like it a lot. But it isn't because it saves two characters.

> The high usage frequency of "immutable" suggests its shortening
> according to Zipf law (http://en.wikipedia.org/wiki/Zipf%27s_law )

I don't see anything in that article relating to number of letters
in a word.

> Very recently I have people saying me that using qualified import
> is bad because it makes lines longer :-)

There is one difference there: a function name happens more often
than a storage class.

immutable int a; // immutable only happened once

std.string.tolower(std.string.replace("abc", "def"));
 /* happened twice, and quite a bit more than 6 letters!
      (Importantly, it is 4 additional tokens. Tokens matter
       much more in shortness than characters because tokens
       are distinctive elements, both to brains and to
       autocompleters.)
 */


However, you might notice my arguments in that thread weren't about
length either, but rather focused on ease of changes and clarity.
On those issues, we have neutral and small minus. To justify a
change like this, one or both should be a big plus.


> In my opinion replacing "immutable" with something shorter will
> encourage some lazy typists in using that keyword more often :-)

It's possible, but to justify a change based on these grounds, you'd
need more than just an opinion.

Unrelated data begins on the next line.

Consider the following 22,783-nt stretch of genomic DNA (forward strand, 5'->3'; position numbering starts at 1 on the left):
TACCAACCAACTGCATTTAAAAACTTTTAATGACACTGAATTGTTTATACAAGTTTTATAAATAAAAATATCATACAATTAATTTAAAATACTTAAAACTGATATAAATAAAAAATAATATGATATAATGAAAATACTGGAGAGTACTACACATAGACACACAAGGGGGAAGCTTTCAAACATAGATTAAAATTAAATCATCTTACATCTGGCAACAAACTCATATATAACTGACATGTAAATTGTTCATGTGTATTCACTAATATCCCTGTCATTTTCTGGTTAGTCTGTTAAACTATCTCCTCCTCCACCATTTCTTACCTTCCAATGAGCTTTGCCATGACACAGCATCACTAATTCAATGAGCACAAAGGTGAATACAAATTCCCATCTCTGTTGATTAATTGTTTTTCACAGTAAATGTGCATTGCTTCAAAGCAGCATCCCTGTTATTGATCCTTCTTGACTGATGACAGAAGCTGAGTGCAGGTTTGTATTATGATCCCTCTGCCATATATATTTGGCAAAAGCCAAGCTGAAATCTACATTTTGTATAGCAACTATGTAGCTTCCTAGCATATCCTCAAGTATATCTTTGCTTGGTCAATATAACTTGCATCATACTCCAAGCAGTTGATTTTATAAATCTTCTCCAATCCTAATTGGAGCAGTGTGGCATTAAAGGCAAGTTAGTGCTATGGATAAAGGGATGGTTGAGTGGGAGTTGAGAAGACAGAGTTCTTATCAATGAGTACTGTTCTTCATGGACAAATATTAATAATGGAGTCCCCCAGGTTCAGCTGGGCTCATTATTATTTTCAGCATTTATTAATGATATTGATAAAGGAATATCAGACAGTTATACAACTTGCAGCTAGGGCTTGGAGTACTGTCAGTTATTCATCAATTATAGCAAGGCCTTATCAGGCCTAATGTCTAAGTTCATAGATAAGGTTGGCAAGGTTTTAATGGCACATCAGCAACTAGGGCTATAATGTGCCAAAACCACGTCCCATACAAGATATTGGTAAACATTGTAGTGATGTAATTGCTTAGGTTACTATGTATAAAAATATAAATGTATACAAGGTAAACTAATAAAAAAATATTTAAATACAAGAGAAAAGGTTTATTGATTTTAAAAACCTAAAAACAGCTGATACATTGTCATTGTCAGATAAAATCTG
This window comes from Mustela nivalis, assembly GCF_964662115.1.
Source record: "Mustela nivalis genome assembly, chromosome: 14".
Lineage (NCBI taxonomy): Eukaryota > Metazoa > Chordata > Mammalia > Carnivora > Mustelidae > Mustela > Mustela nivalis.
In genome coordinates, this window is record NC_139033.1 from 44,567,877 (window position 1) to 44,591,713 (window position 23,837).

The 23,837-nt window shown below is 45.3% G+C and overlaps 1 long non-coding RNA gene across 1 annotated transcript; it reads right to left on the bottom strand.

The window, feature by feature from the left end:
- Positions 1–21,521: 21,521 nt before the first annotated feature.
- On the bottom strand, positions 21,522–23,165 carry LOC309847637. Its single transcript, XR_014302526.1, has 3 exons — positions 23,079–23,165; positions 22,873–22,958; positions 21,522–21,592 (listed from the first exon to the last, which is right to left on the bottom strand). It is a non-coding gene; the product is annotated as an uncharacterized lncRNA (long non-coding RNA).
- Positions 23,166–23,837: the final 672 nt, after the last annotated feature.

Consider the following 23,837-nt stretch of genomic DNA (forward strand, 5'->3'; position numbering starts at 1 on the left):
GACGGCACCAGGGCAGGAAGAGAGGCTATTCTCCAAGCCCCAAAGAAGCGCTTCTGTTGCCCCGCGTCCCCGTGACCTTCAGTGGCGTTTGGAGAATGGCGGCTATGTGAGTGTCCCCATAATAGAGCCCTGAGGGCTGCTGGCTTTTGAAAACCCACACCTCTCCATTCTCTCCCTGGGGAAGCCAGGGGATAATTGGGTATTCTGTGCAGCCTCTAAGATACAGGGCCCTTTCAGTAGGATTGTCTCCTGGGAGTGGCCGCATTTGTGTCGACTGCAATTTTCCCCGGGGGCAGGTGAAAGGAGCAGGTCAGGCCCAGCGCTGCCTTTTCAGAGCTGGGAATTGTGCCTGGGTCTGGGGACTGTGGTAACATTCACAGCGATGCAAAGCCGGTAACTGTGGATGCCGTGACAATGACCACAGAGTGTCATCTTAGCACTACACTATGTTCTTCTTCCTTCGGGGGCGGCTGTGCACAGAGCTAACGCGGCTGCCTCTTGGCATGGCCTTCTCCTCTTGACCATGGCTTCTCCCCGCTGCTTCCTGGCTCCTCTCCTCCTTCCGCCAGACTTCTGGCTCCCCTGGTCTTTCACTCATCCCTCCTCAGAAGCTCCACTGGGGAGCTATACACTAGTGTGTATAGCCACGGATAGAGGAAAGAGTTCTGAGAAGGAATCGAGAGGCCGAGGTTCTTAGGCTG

Perhaps you should make a D preprocessor to try it for a while and
see if it actually makes a difference with you and anyone who joins
your test. (Alternatively you could patch a private copy of the
compiler, but a preprocessor might be easier to write and deploy.)
Then show some results and perhaps submit the necessary patches along
with it so others can confirm and implementing it is simple.
December 30, 2010
Re: Something Go and Scala syntax
bearophile wrote:
> Adam Ruppe:
> 
>> bearophile wrote:
>>> writing "immutable" often is boring and makes code longer.
>> im<tab>   ->  immutable
> 
> That doesn't shorten the code.

You did say "writing" implying the act of typing it was the problem.


> I prefer something like "val", it's shorter to write, uses less space, it's
> clear enough, it's used in another language (Scala).

It isn't clear enough, as "value" doesn't have a clear meaning when the type is 
a data structure. And remember that Scala does not have immutable types.

Immutable was picked because every other method xxx required an explanation of 
the form "xxx means it's immutable". Calling it "immutable" solved that problem.

You could as well call it "const" or "enum", too.


> Very recently I have people saying me that using qualified import is bad
> because it makes lines longer :-)

There were several other major reasons given.


> I agree that special cases are not good. Go designers seem to value code
> succinctness much more than you and me and Walter :-)

May I suggest APL for you? APL is the reigning champ of succinctness.
December 31, 2010
Re: Something Go and Scala syntax
Adam Ruppe:

> > The high usage frequency of "immutable" suggests its shortening
> > according to Zipf law (http://en.wikipedia.org/wiki/Zipf%27s_law )
> 
> I don't see anything in that article relating to number of letters
> in a word.

You are right, Zipf's law is about something related but different. I was thinking about data compression laws then :-)

Bye,
bearophile